How important is it in languages?

Well, it's pretty fundamental. You really need to learn atleast hexadecimal if you want to work with memory much-- not so much to understand what's in it, but just so you can figure out addressing correctly.

Binary is important too, particularly if you want to work with shifting, masking, flags, and more.

And it's actually easier than you think. If anything, decimal is harder to work with than hex and binary when you're doing programming things. It's because decimal _isn't_ suited to programming. It's fine for loops, but computers are base-2, not base-10 machines.

---

Try this:

Code:

Hex Decimal
---------------------
0x0 0
0x1 1
0x2 2
0x3 3
0x4 4
0x5 5
0x6 6
0x7 7
0x8 8
0x9 9
0xA 10
0xB 11
0xC 12
0xD 13
0xE 14
0xF 15
---------------------

Hex is just that simple. In decimal let's say you roll from 9 to 10. What happened? The right digit went back to zero, and a new digit, the left one, became a 1. Same thing with hex. In hex, rolling from 15 (0xF) to 16 (0x??) means that the rightmost digit goes to 0, and a new leftmost digit is added-- a '1'. 0x10 = 16d.

Hexidecimal is base 16-- which is a power of 2 (so it translates to _binary_ directly. Each hexadecimal character is equivalent to 4 (four) binary bits.

Code:

Binary Hex
----------------------
0000 0x0
0001 0x1
0010 0x2
0011 0x3
0100 0x4
0101 0x5
0110 0x6
0111 0x7
1000 0x8
1001 0x9
1010 0xA
1011 0xB
1100 0xC
1101 0xD
1110 0xE
1111 0xF
----------------------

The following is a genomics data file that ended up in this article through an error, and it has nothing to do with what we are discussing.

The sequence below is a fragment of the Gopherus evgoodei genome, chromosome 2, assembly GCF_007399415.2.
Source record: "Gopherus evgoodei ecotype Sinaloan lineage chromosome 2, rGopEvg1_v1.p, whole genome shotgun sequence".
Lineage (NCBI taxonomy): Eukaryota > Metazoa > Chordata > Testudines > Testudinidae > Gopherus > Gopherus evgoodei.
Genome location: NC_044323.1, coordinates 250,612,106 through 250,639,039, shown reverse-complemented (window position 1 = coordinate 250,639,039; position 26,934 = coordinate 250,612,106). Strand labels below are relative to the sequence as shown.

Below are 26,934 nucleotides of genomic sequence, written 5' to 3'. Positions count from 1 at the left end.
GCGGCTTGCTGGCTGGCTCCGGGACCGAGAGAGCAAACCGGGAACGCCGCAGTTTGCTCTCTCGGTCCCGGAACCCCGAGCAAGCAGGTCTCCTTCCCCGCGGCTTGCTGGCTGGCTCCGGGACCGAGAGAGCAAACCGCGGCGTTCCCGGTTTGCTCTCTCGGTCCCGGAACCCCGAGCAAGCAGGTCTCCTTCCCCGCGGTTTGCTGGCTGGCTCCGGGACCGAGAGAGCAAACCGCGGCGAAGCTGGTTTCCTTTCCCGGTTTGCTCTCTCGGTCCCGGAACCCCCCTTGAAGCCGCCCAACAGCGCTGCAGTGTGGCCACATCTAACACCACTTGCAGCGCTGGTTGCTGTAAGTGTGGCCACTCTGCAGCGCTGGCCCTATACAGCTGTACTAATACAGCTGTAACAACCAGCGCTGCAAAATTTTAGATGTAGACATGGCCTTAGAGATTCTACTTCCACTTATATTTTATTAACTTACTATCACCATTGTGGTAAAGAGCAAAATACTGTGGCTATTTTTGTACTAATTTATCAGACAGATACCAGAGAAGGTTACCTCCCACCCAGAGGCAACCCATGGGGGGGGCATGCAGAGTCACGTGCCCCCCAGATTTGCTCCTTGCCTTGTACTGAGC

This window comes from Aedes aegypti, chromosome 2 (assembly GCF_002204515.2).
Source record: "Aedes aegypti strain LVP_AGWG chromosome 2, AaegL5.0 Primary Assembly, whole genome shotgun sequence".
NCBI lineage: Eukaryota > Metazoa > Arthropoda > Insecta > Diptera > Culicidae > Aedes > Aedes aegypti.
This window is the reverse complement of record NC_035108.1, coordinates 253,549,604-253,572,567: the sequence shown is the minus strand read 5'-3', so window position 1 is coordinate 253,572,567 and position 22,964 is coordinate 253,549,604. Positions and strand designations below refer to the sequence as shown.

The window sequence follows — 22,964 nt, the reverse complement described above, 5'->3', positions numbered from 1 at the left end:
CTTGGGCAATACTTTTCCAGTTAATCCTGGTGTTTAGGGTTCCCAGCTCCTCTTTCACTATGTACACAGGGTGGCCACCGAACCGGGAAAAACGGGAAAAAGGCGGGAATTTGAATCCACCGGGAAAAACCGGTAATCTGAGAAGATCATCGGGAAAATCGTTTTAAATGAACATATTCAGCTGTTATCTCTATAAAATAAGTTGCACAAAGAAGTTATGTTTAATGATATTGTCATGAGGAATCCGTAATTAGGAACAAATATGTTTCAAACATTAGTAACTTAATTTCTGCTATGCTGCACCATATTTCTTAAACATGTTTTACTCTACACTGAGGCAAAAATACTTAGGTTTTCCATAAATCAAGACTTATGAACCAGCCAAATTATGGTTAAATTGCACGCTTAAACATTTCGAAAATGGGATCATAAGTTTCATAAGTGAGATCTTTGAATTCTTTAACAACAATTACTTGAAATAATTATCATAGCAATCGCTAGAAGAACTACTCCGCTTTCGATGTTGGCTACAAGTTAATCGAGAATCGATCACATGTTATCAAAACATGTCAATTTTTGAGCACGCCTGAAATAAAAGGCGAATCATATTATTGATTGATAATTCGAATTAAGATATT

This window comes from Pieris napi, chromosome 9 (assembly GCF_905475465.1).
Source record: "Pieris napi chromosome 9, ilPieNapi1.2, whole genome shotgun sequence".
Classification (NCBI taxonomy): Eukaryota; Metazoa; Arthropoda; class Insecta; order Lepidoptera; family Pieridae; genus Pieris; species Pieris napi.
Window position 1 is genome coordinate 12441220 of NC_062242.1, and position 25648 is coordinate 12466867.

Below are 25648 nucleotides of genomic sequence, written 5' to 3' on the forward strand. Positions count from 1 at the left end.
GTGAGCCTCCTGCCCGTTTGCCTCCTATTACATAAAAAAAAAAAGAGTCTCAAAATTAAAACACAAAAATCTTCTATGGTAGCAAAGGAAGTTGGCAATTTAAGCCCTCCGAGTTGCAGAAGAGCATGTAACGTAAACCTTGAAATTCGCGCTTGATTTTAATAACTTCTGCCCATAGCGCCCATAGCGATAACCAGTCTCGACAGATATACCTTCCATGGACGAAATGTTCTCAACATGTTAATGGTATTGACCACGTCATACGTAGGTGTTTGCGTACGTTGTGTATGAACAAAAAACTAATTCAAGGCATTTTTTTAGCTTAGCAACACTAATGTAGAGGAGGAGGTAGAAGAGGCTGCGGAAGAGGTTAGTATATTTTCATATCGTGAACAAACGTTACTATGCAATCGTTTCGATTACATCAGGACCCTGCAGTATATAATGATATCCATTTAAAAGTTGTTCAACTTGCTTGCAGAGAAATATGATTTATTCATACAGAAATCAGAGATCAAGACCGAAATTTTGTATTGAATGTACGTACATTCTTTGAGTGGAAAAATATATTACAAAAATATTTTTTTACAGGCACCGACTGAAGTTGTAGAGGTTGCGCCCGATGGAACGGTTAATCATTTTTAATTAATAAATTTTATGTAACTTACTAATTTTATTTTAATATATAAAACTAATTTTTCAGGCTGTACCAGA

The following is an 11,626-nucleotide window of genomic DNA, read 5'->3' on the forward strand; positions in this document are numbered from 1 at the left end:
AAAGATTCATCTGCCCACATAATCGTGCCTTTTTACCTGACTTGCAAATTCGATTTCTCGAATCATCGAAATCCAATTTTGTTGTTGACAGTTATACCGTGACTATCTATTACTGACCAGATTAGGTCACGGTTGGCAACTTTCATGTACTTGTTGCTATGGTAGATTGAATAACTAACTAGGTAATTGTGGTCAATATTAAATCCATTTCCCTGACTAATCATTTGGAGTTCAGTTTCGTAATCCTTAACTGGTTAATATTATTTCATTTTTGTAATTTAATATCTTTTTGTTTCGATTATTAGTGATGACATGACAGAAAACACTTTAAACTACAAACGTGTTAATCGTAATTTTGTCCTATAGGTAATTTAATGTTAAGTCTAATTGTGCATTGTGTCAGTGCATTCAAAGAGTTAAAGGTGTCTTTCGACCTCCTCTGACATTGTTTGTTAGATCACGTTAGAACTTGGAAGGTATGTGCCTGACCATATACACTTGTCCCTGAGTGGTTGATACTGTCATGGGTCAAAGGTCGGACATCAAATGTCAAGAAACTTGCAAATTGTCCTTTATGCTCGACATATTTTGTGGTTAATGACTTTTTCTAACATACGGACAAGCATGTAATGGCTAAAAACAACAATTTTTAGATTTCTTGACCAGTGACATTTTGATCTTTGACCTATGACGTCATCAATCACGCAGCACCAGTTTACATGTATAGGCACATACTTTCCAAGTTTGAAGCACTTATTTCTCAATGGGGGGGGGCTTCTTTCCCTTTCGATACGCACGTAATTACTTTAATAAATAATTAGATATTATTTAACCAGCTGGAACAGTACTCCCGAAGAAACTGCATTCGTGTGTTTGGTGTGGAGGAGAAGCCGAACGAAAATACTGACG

Okay, okay. So the above binary patterns are _nice_ to look at, but how do you _count_ in binary, right? Here's how-- kinda like decimal:

Each bit is worth a certain amount-- this never changes*. In most cases today, a binary number has a the lowest-worth bit on the right and the highest-worth bit on the left. Another way to say that (which you may have seen) is with acronyms like this: LSB or MSB.

LSB = least significant bit

MSB = most significant bit.

That is to say, a low-value bit isn't worth much, while a high-value bit is worth a lot. This is called 'endian' notation.

Some processors are left-endian (low-bit/LSB on the left), while others are right-endian (low-bit/LSB on the right). For example, Motorola versus Intel).

Most compilers today, are right-endian (LSB on the right).

Now that we know which end is which-- how do we count the darn things? What are those pesky bits worth?--

Make a table--

Code:

Binary: 0 0 0 0
Value: 8 + 4 + 2 + 1

4-bits is called a 'nyble/nibble'. 8-bits is called a 'byte'. Above, we have a nyble. As you can see, each bit has a specific value. So by using the above understanding, what is this binary value worth in decimal?

1101

It should be worth: 8 + 4 + 0 + 1 = 13decimal. 13d converts to what in hex? It should convert to a 0xD.

What about this binary number?

01001011

Well, it should be worth: 0 + 64 + 0 + 0 + 8 + 0 + 2 + 1 = 75decimal. 75d converts to what in hex?

Code:

0 1 0 0 | 1 0 1 1
------------------+-------------------
8 + 4 + 2 + 1 | 8 + 4 + 2 + 1
------------------+-------------------
4 | B
------------------+-------------------

Hope that helps. Sorry, can't write more, I think the fan on my video card just failed...

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*caveat- Each bit increases by a power of 2 from LSB to MSB. However, some patterns do this multiple times. If you were converting decimal to binary, then it would be from LSB to MSB, each bit increasing by a power of 2. If it were a large hex number (like say 0xA4 or 0xAC59436D, then the binary pattern would repeat from 1 to 8 (LSB to MSB) for each nyble.